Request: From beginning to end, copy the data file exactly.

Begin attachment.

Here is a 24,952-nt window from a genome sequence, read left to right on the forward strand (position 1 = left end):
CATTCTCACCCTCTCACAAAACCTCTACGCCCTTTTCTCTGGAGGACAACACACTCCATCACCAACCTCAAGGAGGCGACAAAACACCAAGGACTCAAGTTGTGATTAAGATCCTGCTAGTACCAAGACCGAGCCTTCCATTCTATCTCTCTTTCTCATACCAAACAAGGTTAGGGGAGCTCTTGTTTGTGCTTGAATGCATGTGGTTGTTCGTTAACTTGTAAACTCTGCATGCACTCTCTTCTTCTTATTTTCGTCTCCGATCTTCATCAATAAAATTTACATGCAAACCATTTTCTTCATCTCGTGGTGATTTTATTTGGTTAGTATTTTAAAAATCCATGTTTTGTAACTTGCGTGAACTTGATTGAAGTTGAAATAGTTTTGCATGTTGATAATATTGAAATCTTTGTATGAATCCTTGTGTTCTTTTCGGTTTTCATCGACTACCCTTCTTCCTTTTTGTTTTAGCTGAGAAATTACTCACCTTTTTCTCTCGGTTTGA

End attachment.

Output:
Here is a 24,952-nt window from a genome sequence, read left to right on the forward strand (position 1 = left end):
CATTCTCACCCTCTCACAAAACCTCTACGCCCTTTTCTCTGGAGGACAACACACTCCATCACCAACCTCAAGGAGGCGACAAAACACCAAGGACTCAAGTTGTGATTAAGATCCTGCTAGTACCAAGACCGAGCCTTCCATTCTATCTCTCTTTCTCATACCAAACAAGGTTAGGGGAGCTCTTGTTTGTGCTTGAATGCATGTGGTTGTTCGTTAACTTGTAAACTCTGCATGCACTCTCTTCTTCTTATTTTCGTCTCCGATCTTCATCAATAAAATTTACATGCAAACCATTTTCTTCATCTCGTGGTGATTTTATTTGGTTAGTATTTTAAAAATCCATGTTTTGTAACTTGCGTGAACTTGATTGAAGTTGAAATAGTTTTGCATGTTGATAATATTGAAATCTTTGTATGAATCCTTGTGTTCTTTTCGGTTTTCATCGACTACCCTTCTTCCTTTTTGTTTTAGCTGAGAAATTACTCACCTTTTTCTCTCGGTTTGA